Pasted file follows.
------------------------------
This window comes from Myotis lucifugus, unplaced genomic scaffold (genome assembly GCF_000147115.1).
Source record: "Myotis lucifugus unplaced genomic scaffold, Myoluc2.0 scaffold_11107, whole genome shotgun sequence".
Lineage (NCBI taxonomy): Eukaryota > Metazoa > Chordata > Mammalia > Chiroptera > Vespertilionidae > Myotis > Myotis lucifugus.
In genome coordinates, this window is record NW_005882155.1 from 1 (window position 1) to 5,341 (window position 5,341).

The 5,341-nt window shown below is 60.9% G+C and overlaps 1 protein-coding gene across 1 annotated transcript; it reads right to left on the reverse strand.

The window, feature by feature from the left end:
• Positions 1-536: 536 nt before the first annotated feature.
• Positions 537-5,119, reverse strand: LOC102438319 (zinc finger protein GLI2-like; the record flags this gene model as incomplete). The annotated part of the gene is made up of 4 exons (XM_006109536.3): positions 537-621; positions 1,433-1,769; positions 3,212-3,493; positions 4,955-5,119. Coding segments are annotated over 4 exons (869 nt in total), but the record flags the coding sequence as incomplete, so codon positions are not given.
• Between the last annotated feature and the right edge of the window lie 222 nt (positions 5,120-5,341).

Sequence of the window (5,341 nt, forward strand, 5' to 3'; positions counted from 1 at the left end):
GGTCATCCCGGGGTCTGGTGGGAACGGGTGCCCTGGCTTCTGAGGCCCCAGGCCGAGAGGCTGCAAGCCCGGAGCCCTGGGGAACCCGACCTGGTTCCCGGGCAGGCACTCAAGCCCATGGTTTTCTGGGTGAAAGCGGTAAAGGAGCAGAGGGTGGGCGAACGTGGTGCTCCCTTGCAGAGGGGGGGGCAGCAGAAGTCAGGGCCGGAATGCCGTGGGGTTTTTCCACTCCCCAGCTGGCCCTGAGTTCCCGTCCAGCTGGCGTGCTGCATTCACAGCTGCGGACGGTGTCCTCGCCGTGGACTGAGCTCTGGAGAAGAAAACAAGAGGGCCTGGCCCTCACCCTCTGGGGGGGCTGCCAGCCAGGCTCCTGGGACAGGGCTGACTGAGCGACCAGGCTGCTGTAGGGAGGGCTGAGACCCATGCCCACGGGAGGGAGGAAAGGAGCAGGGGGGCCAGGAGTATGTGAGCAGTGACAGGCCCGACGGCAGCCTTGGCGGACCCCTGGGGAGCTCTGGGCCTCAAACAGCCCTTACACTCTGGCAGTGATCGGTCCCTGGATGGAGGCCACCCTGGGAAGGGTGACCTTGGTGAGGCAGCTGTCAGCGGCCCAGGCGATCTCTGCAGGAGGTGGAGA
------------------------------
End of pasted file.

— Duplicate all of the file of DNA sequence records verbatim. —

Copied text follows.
This window comes from Myotis lucifugus, unplaced genomic scaffold (genome assembly GCF_000147115.1).
Source record: "Myotis lucifugus unplaced genomic scaffold, Myoluc2.0 scaffold_11107, whole genome shotgun sequence".
Lineage (NCBI taxonomy): Eukaryota > Metazoa > Chordata > Mammalia > Chiroptera > Vespertilionidae > Myotis > Myotis lucifugus.
In genome coordinates, this window is record NW_005882155.1 from 1 (window position 1) to 5,341 (window position 5,341).

The 5,341-nt window shown below is 60.9% G+C and overlaps 1 protein-coding gene across 1 annotated transcript; it reads right to left on the reverse strand.

The window, feature by feature from the left end:
• Positions 1-536: 536 nt before the first annotated feature.
• Positions 537-5,119, reverse strand: LOC102438319 (zinc finger protein GLI2-like; the record flags this gene model as incomplete). The annotated part of the gene is made up of 4 exons (XM_006109536.3): positions 537-621; positions 1,433-1,769; positions 3,212-3,493; positions 4,955-5,119. Coding segments are annotated over 4 exons (869 nt in total), but the record flags the coding sequence as incomplete, so codon positions are not given.
• Between the last annotated feature and the right edge of the window lie 222 nt (positions 5,120-5,341).

Sequence of the window (5,341 nt, forward strand, 5' to 3'; positions counted from 1 at the left end):
GGTCATCCCGGGGTCTGGTGGGAACGGGTGCCCTGGCTTCTGAGGCCCCAGGCCGAGAGGCTGCAAGCCCGGAGCCCTGGGGAACCCGACCTGGTTCCCGGGCAGGCACTCAAGCCCATGGTTTTCTGGGTGAAAGCGGTAAAGGAGCAGAGGGTGGGCGAACGTGGTGCTCCCTTGCAGAGGGGGGGGCAGCAGAAGTCAGGGCCGGAATGCCGTGGGGTTTTTCCACTCCCCAGCTGGCCCTGAGTTCCCGTCCAGCTGGCGTGCTGCATTCACAGCTGCGGACGGTGTCCTCGCCGTGGACTGAGCTCTGGAGAAGAAAACAAGAGGGCCTGGCCCTCACCCTCTGGGGGGGCTGCCAGCCAGGCTCCTGGGACAGGGCTGACTGAGCGACCAGGCTGCTGTAGGGAGGGCTGAGACCCATGCCCACGGGAGGGAGGAAAGGAGCAGGGGGGCCAGGAGTATGTGAGCAGTGACAGGCCCGACGGCAGCCTTGGCGGACCCCTGGGGAGCTCTGGGCCTCAAACAGCCCTTACACTCTGGCAGTGATCGGTCCCTGGATGGAGGCCACCCTGGGAAGGGTGACCTTGGTGAGGCAGCTGTCAGCGGCCCAGGCGATCTCTGCAGGAGGTGGAGA